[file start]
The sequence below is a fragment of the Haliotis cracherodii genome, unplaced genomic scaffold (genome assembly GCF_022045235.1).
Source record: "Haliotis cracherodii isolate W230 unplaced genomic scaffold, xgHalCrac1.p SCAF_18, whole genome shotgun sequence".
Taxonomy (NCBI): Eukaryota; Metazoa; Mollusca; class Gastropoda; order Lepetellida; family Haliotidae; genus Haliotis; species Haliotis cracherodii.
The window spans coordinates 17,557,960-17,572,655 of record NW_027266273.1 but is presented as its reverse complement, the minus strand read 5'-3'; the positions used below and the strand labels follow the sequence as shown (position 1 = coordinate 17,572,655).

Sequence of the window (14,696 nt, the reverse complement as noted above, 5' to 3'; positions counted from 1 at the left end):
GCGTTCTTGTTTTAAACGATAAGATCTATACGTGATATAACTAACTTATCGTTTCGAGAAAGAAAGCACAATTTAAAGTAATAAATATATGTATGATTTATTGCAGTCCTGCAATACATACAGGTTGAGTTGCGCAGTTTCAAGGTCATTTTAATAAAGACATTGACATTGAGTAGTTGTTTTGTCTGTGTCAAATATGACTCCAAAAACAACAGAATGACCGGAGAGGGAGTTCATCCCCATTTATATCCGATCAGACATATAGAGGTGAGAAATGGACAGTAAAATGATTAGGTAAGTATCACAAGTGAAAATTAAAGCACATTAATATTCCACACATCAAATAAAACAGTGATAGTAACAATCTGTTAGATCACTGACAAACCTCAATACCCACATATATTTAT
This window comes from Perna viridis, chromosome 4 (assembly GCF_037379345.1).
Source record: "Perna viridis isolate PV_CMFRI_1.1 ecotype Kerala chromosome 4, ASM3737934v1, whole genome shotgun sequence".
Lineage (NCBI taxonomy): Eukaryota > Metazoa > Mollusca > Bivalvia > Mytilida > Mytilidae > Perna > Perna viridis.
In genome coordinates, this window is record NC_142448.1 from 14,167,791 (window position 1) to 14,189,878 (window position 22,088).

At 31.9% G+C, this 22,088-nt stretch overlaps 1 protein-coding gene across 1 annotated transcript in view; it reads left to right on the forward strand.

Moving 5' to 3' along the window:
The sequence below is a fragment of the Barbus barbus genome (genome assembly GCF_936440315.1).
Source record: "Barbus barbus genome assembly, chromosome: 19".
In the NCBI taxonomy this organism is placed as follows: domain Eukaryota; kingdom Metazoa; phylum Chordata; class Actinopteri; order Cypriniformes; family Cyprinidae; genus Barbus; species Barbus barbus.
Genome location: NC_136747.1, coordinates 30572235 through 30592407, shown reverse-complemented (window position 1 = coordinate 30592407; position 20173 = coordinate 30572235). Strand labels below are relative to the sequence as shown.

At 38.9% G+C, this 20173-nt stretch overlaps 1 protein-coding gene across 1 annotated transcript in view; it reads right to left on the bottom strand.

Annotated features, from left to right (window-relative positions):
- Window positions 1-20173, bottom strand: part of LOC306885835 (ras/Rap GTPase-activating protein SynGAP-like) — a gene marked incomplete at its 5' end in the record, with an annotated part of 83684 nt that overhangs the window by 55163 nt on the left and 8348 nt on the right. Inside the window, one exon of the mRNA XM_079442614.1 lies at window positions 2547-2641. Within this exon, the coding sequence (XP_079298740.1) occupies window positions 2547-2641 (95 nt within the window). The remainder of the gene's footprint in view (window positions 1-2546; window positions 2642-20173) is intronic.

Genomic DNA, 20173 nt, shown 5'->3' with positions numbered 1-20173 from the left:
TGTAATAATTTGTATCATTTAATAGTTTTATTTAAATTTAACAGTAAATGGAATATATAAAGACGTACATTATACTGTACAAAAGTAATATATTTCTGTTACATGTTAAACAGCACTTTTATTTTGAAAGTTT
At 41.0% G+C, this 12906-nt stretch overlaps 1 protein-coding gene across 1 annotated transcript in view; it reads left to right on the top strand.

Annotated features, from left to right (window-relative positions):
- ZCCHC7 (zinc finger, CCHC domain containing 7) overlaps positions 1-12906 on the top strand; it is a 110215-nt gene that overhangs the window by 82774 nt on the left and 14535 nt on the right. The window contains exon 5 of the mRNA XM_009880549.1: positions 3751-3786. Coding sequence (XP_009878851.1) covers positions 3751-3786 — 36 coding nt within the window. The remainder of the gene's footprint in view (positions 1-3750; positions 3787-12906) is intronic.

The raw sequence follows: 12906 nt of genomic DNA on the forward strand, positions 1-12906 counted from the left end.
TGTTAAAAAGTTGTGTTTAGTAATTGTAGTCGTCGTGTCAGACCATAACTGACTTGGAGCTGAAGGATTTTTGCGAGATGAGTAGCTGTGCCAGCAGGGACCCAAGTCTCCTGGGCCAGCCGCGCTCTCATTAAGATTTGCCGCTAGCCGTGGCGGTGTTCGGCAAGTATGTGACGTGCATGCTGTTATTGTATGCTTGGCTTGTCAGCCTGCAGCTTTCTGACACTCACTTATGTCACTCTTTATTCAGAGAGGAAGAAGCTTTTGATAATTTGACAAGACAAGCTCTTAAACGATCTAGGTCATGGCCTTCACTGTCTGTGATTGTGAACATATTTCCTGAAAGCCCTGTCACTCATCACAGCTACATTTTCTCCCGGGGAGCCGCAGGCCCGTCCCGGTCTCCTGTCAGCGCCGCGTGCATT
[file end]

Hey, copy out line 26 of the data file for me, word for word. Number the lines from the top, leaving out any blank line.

TGTTAAAAAGTTGTGTTTAGTAATTGTAGTCGTCGTGTCAGACCATAACTGACTTGGAGCTGAAGGATTTTTGCGAGATGAGTAGCTGTGCCAGCAGGGACCCAAGTCTCCTGGGCCAGCCGCGCTCTCATTAAGATTTGCCGCTAGCCGTGGCGGTGTTCGGCAAGTATGTGACGTGCATGCTGTTATTGTATGCTTGGCTTGTCAGCCTGCAGCTTTCTGACACTCACTTATGTCACTCTTTATTCAGAGAGGAAGAAGCTTTTGATAATTTGACAAGACAAGCTCTTAAACGATCTAGGTCATGGCCTTCACTGTCTGTGATTGTGAACATATTTCCTGAAAGCCCTGTCACTCATCACAGCTACATTTTCTCCCGGGGAGCCGCAGGCCCGTCCCGGTCTCCTGTCAGCGCCGCGTGCATT